Many failures witnessed in automation warranted non-real-time communication in equipment as one of the root causes. Terminal operators misunderstand that third-party software as the interface connecting the TOS and equipment creates an unnecessary additional layer, hindering direct real-time communication. Other than non-real-time TOS, a lack of structure and visibility reinforced in data can also relay poor data quality. Poorly fortified standards, formats, and data structure lead to costly and risky outcomes that prevent a common data language or reliable data analytics and complicates interfacing with various equipment and systems. The risk of automation failures increases with customization at high costs contributing to siloed operations and information fragmentation. Shortage of capabilities also pertains to automation failures, resulting in risky decisions due to a lack of knowledge of the entire scope of the system and how it interacts within its environment. Therefore, there are a few things that operators must acknowledge to acquire the true benefits of automation.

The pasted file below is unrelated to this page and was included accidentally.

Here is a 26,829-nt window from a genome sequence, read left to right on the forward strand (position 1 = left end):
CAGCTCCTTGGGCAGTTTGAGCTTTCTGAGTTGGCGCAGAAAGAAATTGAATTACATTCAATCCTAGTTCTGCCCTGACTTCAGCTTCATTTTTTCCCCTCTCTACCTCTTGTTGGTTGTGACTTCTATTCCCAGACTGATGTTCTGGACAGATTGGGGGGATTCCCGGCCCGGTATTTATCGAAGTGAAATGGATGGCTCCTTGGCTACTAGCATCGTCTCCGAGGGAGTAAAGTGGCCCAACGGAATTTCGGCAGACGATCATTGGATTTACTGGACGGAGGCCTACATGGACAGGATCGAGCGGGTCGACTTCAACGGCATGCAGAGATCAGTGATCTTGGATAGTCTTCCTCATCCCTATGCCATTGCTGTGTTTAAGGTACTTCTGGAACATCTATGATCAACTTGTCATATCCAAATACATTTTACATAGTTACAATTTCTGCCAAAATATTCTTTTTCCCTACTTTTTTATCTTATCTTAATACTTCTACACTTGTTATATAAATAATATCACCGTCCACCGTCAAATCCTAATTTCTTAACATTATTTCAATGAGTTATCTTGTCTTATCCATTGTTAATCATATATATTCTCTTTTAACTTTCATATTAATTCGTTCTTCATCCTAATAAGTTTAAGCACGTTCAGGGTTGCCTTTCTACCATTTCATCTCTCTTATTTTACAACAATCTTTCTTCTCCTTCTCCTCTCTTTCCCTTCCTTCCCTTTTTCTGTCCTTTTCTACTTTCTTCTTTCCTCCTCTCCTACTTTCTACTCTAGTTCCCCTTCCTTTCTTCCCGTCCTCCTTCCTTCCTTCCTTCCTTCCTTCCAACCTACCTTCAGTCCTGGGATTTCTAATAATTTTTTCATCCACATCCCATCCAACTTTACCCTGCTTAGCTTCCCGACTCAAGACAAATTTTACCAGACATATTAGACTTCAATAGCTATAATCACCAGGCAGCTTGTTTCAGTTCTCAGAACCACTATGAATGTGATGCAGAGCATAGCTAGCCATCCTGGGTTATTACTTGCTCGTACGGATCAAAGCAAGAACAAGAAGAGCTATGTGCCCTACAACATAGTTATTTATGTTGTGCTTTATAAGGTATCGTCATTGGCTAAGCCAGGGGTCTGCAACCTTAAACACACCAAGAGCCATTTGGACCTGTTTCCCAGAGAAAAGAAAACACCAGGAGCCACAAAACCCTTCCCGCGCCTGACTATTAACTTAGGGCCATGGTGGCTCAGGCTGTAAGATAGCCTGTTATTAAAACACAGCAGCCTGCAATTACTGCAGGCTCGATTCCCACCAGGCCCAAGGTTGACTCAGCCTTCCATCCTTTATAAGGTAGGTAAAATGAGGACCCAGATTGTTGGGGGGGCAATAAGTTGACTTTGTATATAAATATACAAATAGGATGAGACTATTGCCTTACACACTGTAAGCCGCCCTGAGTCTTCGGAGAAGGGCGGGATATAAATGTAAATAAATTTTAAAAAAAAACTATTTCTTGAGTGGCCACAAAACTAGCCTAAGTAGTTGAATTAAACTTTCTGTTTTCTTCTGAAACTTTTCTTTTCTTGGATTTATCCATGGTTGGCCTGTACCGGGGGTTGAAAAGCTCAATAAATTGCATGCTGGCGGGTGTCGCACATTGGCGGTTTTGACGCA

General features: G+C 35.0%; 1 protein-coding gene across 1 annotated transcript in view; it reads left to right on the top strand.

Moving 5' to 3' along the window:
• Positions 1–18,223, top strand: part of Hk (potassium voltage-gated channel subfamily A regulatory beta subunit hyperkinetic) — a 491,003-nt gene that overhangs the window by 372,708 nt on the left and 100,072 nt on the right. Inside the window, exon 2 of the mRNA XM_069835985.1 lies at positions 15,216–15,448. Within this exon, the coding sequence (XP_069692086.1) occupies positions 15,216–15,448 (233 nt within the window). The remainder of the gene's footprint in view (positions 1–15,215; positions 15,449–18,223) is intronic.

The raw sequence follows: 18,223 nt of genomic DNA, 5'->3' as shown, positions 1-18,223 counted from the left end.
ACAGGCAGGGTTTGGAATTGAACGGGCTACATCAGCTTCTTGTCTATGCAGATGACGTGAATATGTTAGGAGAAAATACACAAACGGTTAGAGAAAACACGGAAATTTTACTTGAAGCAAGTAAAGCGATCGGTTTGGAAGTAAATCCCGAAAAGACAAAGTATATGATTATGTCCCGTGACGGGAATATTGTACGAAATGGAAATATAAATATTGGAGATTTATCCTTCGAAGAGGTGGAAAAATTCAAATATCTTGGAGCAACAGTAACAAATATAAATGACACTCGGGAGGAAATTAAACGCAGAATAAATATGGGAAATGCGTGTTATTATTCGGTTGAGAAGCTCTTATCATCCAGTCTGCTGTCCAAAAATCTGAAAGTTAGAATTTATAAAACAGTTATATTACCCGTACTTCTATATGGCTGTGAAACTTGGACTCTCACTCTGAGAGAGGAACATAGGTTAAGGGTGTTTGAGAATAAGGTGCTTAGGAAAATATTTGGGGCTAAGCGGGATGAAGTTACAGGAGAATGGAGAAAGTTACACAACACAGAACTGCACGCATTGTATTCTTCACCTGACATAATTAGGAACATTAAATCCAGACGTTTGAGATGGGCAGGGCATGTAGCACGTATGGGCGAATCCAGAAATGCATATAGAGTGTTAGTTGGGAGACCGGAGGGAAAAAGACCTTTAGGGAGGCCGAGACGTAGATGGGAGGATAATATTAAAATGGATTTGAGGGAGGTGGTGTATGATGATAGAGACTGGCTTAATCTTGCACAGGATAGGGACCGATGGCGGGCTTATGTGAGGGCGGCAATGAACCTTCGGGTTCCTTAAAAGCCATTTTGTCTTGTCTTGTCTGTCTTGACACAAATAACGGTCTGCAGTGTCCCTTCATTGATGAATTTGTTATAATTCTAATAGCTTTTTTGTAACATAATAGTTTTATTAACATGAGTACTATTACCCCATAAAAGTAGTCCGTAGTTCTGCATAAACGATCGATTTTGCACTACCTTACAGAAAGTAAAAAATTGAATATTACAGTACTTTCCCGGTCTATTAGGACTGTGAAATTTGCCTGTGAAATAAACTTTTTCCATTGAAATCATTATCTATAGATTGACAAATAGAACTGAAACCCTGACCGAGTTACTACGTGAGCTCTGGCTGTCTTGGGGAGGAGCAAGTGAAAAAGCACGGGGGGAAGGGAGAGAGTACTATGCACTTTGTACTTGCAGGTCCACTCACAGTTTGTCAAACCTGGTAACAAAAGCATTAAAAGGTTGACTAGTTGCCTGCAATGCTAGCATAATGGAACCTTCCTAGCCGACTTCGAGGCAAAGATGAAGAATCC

Once terminal executives form a well-rounded strategy that averts to the risks discussed above, they can dive into the various types of technological products that elevate results even further. Automated Container Handling Equipment (CHE) combined with a Differential Global Positioning System (DGPS) can achieve ultimate precision when executing Work Instructions (WIs). As a result of automated CHEs with a DGPS attached, it can optimize equipment routing and dispatch of WIs, leading to efficient turnover time of container ships. These technological investments propel even further abreast the installation of 5G networks with the correct IT system infrastructure as terminals can achieve a wider stride towards their digitalization transformation journey. 5G enables rapid information flow, improving Artificial Intelligence (AI) capabilities, whether that be in planning or executing. Furthermore, AI and automation capabilities combined on a cloud platform take TOS environments to new heights, offering accessibility, agility, and dynamic smart decision-making – crucial for this new port and terminal landscape battling ongoing uncertainty.